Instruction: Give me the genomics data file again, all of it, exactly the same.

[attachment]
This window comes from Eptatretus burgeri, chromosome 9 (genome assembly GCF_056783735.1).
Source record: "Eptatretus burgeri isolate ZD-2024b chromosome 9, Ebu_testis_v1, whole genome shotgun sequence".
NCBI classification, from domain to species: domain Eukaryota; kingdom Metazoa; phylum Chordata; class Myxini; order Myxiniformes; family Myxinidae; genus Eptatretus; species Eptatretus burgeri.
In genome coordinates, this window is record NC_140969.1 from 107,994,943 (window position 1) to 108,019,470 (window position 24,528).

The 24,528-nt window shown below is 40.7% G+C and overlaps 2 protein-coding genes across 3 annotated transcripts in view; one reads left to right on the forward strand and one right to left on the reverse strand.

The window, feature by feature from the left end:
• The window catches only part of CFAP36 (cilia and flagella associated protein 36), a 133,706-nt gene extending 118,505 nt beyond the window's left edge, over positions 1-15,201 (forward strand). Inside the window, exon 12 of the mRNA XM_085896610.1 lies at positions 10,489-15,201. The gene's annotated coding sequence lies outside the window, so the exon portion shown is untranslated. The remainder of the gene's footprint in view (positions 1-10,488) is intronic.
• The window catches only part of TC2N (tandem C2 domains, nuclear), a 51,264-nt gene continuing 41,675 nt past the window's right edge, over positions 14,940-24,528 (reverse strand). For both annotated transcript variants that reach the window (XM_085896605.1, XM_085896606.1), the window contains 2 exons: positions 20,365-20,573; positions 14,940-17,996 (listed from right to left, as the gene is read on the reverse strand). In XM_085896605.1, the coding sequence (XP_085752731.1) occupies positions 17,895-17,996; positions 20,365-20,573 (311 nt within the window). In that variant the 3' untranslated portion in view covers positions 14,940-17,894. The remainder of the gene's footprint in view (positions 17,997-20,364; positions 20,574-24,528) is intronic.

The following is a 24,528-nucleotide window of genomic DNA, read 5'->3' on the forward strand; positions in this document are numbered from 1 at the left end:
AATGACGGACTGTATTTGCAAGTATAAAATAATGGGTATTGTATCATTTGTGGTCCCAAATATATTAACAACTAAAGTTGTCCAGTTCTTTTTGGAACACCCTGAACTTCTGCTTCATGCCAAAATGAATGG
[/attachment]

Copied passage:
This window comes from Eptatretus burgeri, chromosome 9 (genome assembly GCF_056783735.1).
Source record: "Eptatretus burgeri isolate ZD-2024b chromosome 9, Ebu_testis_v1, whole genome shotgun sequence".
NCBI classification, from domain to species: domain Eukaryota; kingdom Metazoa; phylum Chordata; class Myxini; order Myxiniformes; family Myxinidae; genus Eptatretus; species Eptatretus burgeri.
In genome coordinates, this window is record NC_140969.1 from 107,994,943 (window position 1) to 108,019,470 (window position 24,528).

The 24,528-nt window shown below is 40.7% G+C and overlaps 2 protein-coding genes across 3 annotated transcripts in view; one reads left to right on the forward strand and one right to left on the reverse strand.

The window, feature by feature from the left end:
• The window catches only part of CFAP36 (cilia and flagella associated protein 36), a 133,706-nt gene extending 118,505 nt beyond the window's left edge, over positions 1-15,201 (forward strand). Inside the window, exon 12 of the mRNA XM_085896610.1 lies at positions 10,489-15,201. The gene's annotated coding sequence lies outside the window, so the exon portion shown is untranslated. The remainder of the gene's footprint in view (positions 1-10,488) is intronic.
• The window catches only part of TC2N (tandem C2 domains, nuclear), a 51,264-nt gene continuing 41,675 nt past the window's right edge, over positions 14,940-24,528 (reverse strand). For both annotated transcript variants that reach the window (XM_085896605.1, XM_085896606.1), the window contains 2 exons: positions 20,365-20,573; positions 14,940-17,996 (listed from right to left, as the gene is read on the reverse strand). In XM_085896605.1, the coding sequence (XP_085752731.1) occupies positions 17,895-17,996; positions 20,365-20,573 (311 nt within the window). In that variant the 3' untranslated portion in view covers positions 14,940-17,894. The remainder of the gene's footprint in view (positions 17,997-20,364; positions 20,574-24,528) is intronic.

The following is a 24,528-nucleotide window of genomic DNA, read 5'->3' on the forward strand; positions in this document are numbered from 1 at the left end:
AATGACGGACTGTATTTGCAAGTATAAAATAATGGGTATTGTATCATTTGTGGTCCCAAATATATTAACAACTAAAGTTGTCCAGTTCTTTTTGGAACACCCTGAACTTCTGCTTCATGCCAAAATGAATGG